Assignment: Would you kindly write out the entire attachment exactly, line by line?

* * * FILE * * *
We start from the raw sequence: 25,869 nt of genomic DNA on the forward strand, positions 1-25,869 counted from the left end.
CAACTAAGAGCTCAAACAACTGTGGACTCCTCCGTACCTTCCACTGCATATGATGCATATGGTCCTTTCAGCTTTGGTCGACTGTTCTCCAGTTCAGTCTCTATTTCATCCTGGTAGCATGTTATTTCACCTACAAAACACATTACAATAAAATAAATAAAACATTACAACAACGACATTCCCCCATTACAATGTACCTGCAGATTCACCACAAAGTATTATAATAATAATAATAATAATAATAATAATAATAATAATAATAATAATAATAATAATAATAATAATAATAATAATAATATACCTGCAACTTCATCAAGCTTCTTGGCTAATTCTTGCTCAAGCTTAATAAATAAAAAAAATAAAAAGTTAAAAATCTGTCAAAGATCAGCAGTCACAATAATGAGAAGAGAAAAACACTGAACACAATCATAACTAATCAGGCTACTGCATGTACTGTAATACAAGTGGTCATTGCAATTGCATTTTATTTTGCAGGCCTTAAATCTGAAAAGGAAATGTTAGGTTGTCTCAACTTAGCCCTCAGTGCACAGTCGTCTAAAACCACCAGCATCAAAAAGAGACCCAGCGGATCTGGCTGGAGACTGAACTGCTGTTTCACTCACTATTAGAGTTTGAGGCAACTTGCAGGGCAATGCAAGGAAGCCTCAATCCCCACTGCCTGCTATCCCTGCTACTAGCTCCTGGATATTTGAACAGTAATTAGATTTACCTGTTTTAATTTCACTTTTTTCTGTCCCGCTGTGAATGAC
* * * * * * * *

We start from the raw sequence: 25,869 nt of genomic DNA on the forward strand, positions 1-25,869 counted from the left end.
CAACTAAGAGCTCAAACAACTGTGGACTCCTCCGTACCTTCCACTGCATATGATGCATATGGTCCTTTCAGCTTTGGTCGACTGTTCTCCAGTTCAGTCTCTATTTCATCCTGGTAGCATGTTATTTCACCTACAAAACACATTACAATAAAATAAATAAAACATTACAACAACGACATTCCCCCATTACAATGTACCTGCAGATTCACCACAAAGTATTATAATAATAATAATAATAATAATAATAATAATAATAATAATAATAATAATAATAATAATAATAATAATAATAATAATATACCTGCAACTTCATCAAGCTTCTTGGCTAATTCTTGCTCAAGCTTAATAAATAAAAAAAATAAAAAGTTAAAAATCTGTCAAAGATCAGCAGTCACAATAATGAGAAGAGAAAAACACTGAACACAATCATAACTAATCAGGCTACTGCATGTACTGTAATACAAGTGGTCATTGCAATTGCATTTTATTTTGCAGGCCTTAAATCTGAAAAGGAAATGTTAGGTTGTCTCAACTTAGCCCTCAGTGCACAGTCGTCTAAAACCACCAGCATCAAAAAGAGACCCAGCGGATCTGGCTGGAGACTGAACTGCTGTTTCACTCACTATTAGAGTTTGAGGCAACTTGCAGGGCAATGCAAGGAAGCCTCAATCCCCACTGCCTGCTATCCCTGCTACTAGCTCCTGGATATTTGAACAGTAATTAGATTTACCTGTTTTAATTTCACTTTTTTCTGTCCCGCTGTGAATGAC